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It is clear that the three JMSs described here exhibit more or less the same basic functionality. They have all matured to a respectable level that they are all currently deployed at complex computing sites and fulfill most of their requirements. It would not be wise in general to recommend a JMS product over another without going through the burdensome selection task that depends heavily on how each product meets the JMS requirements set by compute sites. This article will however recommend a process that may be used as a guideline for site administrators to select the most appropriate JMS for their particular site. The process in question contains the following three main phases:

  1. Produce a list of JMS requirements specific for the site.

    The "Feature Classification" section in this article is a good starting point for a JMS requirement list that needs to be first produced by the group in charge of the JMS selection project at a typical compute site. The reader who needs a thorough requirement list is urged to consult the NAS technical document7 which contains a more explanatory and comprehensive list than the one outlined in this article. We can never predict far in the future because computing needs are a moving target at compute sites and a JMS selected today may not be appropriate later, so this requirement needs to be specially taken into account when selecting a JMS.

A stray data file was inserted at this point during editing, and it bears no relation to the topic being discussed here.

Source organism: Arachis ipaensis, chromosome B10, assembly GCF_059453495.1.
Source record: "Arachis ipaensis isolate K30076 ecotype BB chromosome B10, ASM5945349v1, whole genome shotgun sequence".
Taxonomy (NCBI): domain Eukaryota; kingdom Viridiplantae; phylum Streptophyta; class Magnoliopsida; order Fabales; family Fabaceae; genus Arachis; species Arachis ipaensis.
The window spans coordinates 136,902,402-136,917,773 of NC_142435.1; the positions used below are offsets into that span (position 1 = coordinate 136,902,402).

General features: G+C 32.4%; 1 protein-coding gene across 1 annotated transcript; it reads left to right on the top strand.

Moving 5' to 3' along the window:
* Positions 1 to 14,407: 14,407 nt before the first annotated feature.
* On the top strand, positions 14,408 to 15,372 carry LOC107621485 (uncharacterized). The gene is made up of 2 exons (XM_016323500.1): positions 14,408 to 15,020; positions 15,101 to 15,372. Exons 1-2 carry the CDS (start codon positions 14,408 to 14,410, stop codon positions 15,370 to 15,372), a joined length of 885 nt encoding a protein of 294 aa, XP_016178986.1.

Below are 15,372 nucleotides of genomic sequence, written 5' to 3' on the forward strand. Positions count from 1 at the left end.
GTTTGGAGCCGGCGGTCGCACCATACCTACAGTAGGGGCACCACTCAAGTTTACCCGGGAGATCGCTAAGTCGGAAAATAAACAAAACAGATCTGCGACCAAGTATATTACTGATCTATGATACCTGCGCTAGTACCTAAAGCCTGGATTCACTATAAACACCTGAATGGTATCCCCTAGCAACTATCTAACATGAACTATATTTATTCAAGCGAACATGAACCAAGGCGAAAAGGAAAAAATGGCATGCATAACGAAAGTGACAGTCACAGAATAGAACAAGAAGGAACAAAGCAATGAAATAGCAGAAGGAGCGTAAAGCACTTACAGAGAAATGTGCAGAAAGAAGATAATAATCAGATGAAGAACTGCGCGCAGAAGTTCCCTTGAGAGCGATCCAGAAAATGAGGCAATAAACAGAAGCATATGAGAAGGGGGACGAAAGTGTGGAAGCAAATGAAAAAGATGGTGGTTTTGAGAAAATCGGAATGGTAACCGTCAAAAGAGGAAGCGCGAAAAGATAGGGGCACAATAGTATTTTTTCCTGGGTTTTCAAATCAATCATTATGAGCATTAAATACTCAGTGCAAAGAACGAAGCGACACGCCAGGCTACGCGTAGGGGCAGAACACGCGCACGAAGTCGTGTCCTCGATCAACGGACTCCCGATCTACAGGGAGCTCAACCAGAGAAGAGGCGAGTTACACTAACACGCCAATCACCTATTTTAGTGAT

2. Match the requirements against the features provided by the candidate JMS.

    This stage requires that the functionality of each JMS candidate be scrutinized as to how it is really supported. The level of support of each feature can be translated into a score whose range can be determined by how tricky each feature is supported. The JMS comparison section in this article can be very helpful in this evaluation stage particularly for the candidate JMSs that are particularly covered in this article. The tables used in the comparison section can be modified to use a scoring model which reflects the level of support of each feature by each JMS candidate. This will definitely expedite this phase in order to determine the JMS finalist(s) that would be considered for further consideration.

  3. Evaluate the demo version of the selected JMS candidate(s).

    This last stage is very critical because the selected JMS(s) need to be tested in the environment in which it will eventually be deployed. Once the acceptance criteria have been met during the deployment phase, the decision should be easy to make.

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